Congratulations to PhD candidate Emma McClendon for accepting a tenure-track position as assistant professor of fashion studies at St. John’s University.

PhD candidate Sarah Scaturro spoke out over the ethics of wearing a historic costume following Kim Kardashian’s appearance at the 2022 Met Gala wearing an archived 1960s dress of Marilyn Monroe’s. Scaturro commented for the LA Times and discussed the incident with fashion designer Dame Zandra Rhodes for BBC 4.

PhD candidate Kate Sekules gave a paper and taught a workshop on October 7 at the biannual Winterthur Needlework Conference. Sekules spoke remotely for the Dress and Textile Specialists Conference (UK) on October 21 and will speak at the American Studies Association Annual Meeting on November 4 in New Orleans.

Alumni News

Congratulations to Sonya Abrego (MA ‘09, PhD ‘16), who will launch her first book, Westernwear: Postwar American Fashion and Culture. Don’t miss a reading and brief discussion with Dr. Hazel Clark (The New School) Friday, Nov 18, at 6:30 PM, in the Katie Murphy Amphitheater. No RSVP is required.

Antonia Behan (MA ‘14, PhD ‘21) hosted the Craft History Workshop with BGC doctoral candidate Colin Fanning in Spring 2022. Join the workshop mailing list to be notified about upcoming talks and future calls for participation.

Congratulations to Julie Bellemare (PhD ‘21) on her new appointment to Curator of Early Modern Glass at the Corning Museum of Glass. Says Bellemare, “I am excited to join the curatorial team as we embark on the project of re-envisioning the 35 Centuries of Glass Galleries, and I look forward to bringing even more inclusive and diverse perspectives on the Museum’s exceptional collections of early modern glass.”

Cassandra Celestin
(MA ‘18) recently completed a short film entitled Water & Wall that had its German premiere on May 29 at the Fracto Film Encounter following the world premiere earlier this year at the London Short Film Festival. “The film is a mosaic of material remains and landscapes of the Dutch settler town lying beneath Manhattan’s current financial district, an entanglement of things past and present.”

Nicole Dee-Collins
(MA ‘20) was one of two keynote speakers at the Costume Society’s (UK) annual conference on October 22. She presented her paper, “Depicting and Demystifying the Regency Dandy: An Analysis of Dandy Caricatures and the Masculinity ‘Crisis’ Post-Waterloo.” Her 2020 BGC qualifying paper provided a foundation for new additional research.

Congratulations to Jessa Krick (MA ‘03), who joined Caramoor Center for Music and the Arts as the director of Interpretation, Collections, and Archives at the Rosen House. Listed on the National Register of Historic Places, the Rosen House was built between 1929 to 1939 by Walter Rosen and Lucie Bigelow Dodge Rosen.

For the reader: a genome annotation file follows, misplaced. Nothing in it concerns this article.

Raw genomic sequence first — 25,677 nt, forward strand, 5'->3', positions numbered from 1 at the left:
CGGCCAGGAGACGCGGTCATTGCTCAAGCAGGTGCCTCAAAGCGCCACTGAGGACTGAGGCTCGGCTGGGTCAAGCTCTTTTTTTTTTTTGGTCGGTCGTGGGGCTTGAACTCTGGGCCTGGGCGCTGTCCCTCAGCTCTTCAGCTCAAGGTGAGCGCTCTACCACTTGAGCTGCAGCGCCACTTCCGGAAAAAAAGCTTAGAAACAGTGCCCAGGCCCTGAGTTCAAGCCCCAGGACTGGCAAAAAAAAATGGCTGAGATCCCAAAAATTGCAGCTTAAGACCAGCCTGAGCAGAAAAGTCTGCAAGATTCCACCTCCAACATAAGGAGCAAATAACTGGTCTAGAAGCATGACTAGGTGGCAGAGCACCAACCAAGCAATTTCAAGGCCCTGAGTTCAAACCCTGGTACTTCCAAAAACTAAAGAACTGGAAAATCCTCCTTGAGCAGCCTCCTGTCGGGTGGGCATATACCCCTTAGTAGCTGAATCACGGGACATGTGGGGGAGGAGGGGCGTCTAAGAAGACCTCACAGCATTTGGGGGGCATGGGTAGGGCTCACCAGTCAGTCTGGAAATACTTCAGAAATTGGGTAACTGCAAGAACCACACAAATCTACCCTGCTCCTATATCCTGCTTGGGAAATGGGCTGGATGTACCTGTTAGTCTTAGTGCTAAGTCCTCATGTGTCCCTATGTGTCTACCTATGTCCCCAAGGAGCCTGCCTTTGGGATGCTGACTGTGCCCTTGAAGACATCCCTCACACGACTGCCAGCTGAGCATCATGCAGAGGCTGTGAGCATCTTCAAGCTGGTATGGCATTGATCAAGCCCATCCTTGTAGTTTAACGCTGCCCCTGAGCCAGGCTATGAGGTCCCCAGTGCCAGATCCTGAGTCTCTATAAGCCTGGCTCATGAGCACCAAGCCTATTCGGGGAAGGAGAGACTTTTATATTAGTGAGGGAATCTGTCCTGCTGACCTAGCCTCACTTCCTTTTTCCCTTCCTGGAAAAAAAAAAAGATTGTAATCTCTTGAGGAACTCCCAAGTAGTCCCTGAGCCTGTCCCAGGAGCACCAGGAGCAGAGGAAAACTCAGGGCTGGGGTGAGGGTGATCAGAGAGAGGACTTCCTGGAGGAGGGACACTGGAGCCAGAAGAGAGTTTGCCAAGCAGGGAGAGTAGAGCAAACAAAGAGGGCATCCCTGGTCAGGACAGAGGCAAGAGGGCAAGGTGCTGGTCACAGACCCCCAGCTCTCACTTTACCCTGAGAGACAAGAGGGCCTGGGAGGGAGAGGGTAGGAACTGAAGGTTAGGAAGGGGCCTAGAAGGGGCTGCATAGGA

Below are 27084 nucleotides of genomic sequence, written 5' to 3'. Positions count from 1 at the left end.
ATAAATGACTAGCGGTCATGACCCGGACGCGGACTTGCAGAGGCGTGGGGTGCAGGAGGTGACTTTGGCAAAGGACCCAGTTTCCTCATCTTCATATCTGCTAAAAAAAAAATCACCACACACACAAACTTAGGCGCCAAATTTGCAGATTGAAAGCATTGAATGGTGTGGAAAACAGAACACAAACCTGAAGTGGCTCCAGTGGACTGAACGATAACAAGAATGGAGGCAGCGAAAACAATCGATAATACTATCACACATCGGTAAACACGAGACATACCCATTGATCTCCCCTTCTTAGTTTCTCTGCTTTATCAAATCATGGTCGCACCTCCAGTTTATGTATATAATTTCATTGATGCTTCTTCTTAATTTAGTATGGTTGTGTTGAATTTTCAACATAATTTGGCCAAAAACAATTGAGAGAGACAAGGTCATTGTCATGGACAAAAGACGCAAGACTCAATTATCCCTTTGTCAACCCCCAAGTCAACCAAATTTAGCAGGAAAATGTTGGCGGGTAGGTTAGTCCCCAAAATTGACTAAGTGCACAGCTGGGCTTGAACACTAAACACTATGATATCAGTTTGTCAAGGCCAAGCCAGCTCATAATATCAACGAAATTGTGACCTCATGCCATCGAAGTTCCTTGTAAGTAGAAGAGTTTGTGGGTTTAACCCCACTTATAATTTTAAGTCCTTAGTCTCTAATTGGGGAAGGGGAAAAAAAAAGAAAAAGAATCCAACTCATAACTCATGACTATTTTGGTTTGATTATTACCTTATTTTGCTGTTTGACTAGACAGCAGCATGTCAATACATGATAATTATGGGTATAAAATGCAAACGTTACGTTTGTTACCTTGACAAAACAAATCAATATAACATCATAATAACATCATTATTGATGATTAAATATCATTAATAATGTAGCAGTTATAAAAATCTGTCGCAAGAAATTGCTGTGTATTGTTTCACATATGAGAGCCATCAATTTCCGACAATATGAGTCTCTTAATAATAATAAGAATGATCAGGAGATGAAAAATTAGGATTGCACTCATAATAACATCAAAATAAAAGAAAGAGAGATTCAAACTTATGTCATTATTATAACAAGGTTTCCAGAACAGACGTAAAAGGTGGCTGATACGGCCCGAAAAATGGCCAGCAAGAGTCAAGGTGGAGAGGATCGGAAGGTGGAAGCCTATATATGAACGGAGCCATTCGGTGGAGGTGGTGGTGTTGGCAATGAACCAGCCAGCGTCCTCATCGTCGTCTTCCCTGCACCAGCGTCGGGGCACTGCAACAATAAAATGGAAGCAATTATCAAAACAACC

Eva Labson
(MA ‘08) was promoted to general manager and head of the Antonio Ratti Textile Study and Storage Center at the Metropolitan Museum of Art. Congratulations Eva!

Congratulations to Sarah Lichtman (MA ‘03, PhD ‘14) for her recent appointment to associate professor of design history and dean of the School of Art and Design History and Theory in the Parsons School of Design at The New School.

Alum Casey Mathern (MA ‘13), director of the William Paterson University Galleries, has co-curated the exhibition A Durable Thread: The Silk Road from China to America, on view in the Ben Shahn Center for the Visual Arts now through December 2. Additionally, Textile Arts from Guizhou, China, will be on view in the Shahn Center from October 17–December 2. These exhibitions were supported by a two-day international symposium, Across Time and Space: The Silk Road and the Silk City at William Paterson University, October 26–27, 2022, devoted to placing the Silk City of Paterson, New Jersey, on the global and historical Silk Road.

Jorge Rivas Pérez
(PhD ‘18), curator of Latin American Art at the Denver Museum, was quoted in a New York Times article entitled “Demoting the Conquest: How the Denver Art Museum Kicked Columbus out the Door.”

Darienne Turner
(MA ‘17) curated the exhibition Arctic Artistry at the Baltimore Museum of Art (BMA), where she is the assistant curator of Indigenous Art of the Americas. The exhibition is on view now through May 14, 2023.

Emily Zilber
(MA ‘07) is an independent curator and consultant for CraftNOW Philadelphia, which will host its annual symposium on November 11. CraftNOW’s 2022 symposium and programming will center on the theme “Public | Private” and explore continually evolving concepts of shared versus personal space. The keynote speaker will be Michael Lewis, architectural critic for the Wall Street Journal. To learn more about CraftNOW, please visit https://www.craftnowphila.org.